Her work as a foreign correspondent inspired her and Nicholas to write their second book titled “Thunder from the East: Portrait of a Rising Asia”, which made a non-fiction study of the contemporary Asia and the challenges that modernization brings to the region. The book also became a success both critically and commercially, and was claimed by some critics to be among the best books that discussed about the current issues that Asia is facing.
Sheryl’s third book, which she co-authored with her husband, was titled “Half the Sky: Turning Oppression into Opportunity for Women Worldwide” was centered around the issues of sex trafficking, violence, maternal mortality and girls’ education, as well as the fight to substantially reduce or eliminate these problems that are among the greatest challenges of our present era.
The book, released in 2009, garnered an amazing number of praises from literary critics around the world. In a matter of a few weeks, it instantly became one of the top bestsellers in the international market. Carolyn See, a critic from the Washington Post wrote regarding the book:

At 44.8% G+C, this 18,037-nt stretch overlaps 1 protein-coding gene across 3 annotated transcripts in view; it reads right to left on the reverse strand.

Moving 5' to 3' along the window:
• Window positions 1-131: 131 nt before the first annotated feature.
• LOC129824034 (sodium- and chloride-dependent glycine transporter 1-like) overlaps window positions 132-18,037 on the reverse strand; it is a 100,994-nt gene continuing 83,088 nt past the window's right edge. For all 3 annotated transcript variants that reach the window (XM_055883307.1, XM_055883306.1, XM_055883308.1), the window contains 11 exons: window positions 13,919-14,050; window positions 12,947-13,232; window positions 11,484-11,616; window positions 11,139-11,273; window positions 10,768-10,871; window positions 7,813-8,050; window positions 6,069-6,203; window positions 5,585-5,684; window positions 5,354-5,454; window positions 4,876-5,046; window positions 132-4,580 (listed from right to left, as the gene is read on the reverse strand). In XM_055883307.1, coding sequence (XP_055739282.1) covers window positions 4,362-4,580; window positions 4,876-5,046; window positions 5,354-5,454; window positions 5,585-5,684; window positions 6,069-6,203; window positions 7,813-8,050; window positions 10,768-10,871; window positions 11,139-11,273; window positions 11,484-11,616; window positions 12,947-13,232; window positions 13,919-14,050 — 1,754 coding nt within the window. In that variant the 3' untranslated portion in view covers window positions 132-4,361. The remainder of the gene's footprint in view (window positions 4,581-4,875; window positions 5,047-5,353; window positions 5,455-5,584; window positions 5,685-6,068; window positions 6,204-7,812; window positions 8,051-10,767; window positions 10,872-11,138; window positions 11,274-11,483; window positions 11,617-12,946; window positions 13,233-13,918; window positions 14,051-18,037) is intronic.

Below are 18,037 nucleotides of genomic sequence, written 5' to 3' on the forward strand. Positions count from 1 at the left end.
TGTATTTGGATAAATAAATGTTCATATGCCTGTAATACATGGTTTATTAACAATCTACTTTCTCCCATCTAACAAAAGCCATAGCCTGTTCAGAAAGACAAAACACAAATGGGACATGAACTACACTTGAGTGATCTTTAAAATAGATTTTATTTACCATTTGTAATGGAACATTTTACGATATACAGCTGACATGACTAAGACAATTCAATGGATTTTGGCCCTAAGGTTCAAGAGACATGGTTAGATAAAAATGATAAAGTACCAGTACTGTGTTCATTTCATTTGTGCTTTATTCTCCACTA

“Half the Sky' is a call to arms, a call for help, a call for contributions, but also a call for volunteers. It asks us to open our eyes to this enormous humanitarian issue. It does so with exquisitely crafted prose and sensationally interesting material....I really do think this is one of the most important books I have ever reviewed.”
Half the Sky, as the book is more commonly known, spawned a movement that helped numerous women around the world fight for their rights and improve their lives.
That same year, Sheryl and her husband Nicholas received the Lifetime Achievement Award from the Dayton Literary Peace Prize. This honoured their efforts in journalism, in tackling various issues that the world is currently facing, especially in China, and making the public aware of how these issues are affecting each and everyone in a smaller scale.
The Colbert Report Appearances and Other TV Shows
Sheryl has also appeared in numerous television shows such as Charlie Rose, NPR and the Colbert Report, discussing about global affairs and offering methods that can be used to face the challenges that people are facing today.
In 2011, Sheryl was honoured to become a senior lecturer at the Jackson Institute for Global Affairs of Yale University. The same year, she was listed as one of the one hundred fifty women who shook the world by Newsweek Magazine. The following year, Sheryl was included in Fast Company Magazine’s League of Extraordinary Women, as one of the sixty notable members.